Duke lands first commitment in 2017 class

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Alex O’Connell knew exactly where he wanted to play his college ball, which is why, just two days after picking up an offer from Coach K and the Blue Devils, he became Duke’s first recruit in the Class of 2017.

O’Connell announced the on twitter on Friday afternoon:

O’Connell is a four-star prospect from Georgia that had a terrific summer, going from being a borderline top 75 prospect to a player that caught the interest of Duke, who, along with Kentucky, sit atop the college recruiting hierarchy. He’s an explosively athletic and lanky 6-foot-6 wing with three-point range on his jumper. He needs to add some weight and some strength — he’s listed as a crisp 175 pounds — but he has the tools, and the swagger, to develop into a very effective player in the ACC.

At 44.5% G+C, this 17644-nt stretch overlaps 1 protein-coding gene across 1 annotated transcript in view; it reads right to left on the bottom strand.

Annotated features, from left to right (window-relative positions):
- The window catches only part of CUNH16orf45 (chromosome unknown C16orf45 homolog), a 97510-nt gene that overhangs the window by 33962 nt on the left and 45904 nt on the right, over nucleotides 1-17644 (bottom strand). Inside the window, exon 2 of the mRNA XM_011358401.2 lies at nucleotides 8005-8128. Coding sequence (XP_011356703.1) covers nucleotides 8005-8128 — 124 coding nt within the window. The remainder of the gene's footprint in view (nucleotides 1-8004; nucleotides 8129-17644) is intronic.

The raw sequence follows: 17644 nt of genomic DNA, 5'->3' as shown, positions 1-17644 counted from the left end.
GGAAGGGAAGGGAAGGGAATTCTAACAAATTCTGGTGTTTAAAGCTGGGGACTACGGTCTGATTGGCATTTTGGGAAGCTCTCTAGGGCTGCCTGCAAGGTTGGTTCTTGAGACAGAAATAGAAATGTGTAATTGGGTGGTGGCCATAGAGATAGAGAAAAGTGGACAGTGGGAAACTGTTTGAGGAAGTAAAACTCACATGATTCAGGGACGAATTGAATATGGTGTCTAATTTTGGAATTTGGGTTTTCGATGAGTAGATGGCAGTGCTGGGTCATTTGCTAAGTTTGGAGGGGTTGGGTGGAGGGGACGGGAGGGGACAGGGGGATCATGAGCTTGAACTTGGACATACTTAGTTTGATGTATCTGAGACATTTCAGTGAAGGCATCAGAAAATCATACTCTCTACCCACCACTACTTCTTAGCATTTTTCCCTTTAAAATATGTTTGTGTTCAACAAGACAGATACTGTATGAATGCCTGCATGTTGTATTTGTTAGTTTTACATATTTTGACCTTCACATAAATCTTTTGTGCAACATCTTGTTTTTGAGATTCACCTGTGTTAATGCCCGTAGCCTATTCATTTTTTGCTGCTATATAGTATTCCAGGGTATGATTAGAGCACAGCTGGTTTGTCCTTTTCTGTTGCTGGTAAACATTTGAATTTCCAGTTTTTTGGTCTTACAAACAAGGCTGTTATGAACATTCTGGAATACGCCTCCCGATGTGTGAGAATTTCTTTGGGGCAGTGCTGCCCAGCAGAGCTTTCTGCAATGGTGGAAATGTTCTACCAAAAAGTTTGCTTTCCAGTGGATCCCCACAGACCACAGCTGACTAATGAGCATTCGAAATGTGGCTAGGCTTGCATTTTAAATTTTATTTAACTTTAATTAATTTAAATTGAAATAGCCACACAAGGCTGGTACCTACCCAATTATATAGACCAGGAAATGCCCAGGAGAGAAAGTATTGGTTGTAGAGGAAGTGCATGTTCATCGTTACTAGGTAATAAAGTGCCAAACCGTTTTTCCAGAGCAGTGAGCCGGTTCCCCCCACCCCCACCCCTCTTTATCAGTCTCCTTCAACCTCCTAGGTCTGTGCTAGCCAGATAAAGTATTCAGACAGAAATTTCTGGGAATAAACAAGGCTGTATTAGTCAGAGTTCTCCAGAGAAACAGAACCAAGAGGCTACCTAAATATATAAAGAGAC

Is he a one-and-done prospect?

Probably not. In fact, since 2010, Duke has landed just two players that were rated lower than O’Connell: Antonio Vrankovic and Jack White. If you know who both of them are, you’re probably either Jon Scheyer or lying.

But what O’Connell is is a kid who put in the work to get better this past year and who has the skill set, the physical tools and work ethic to continue to improve. He may not be on Grayson Allen’s trajectory, but O’Connell has the makings of being an impact player for the Blue Devils for three or four years.

Alex O'Connell (Jon Lopez/Nike)
Alex O’Connell (Jon Lopez/Nike)

Shaka Smart lands contract extension at Texas

Texas head coach Shaka Smart instructs his team in the first half of an NCAA college basketball game against Baylor on Monday, Feb. 1, 2016, in Waco, Texas. (AP Photo/Tony Gutierrez)
AP Photo/Tony Gutierrez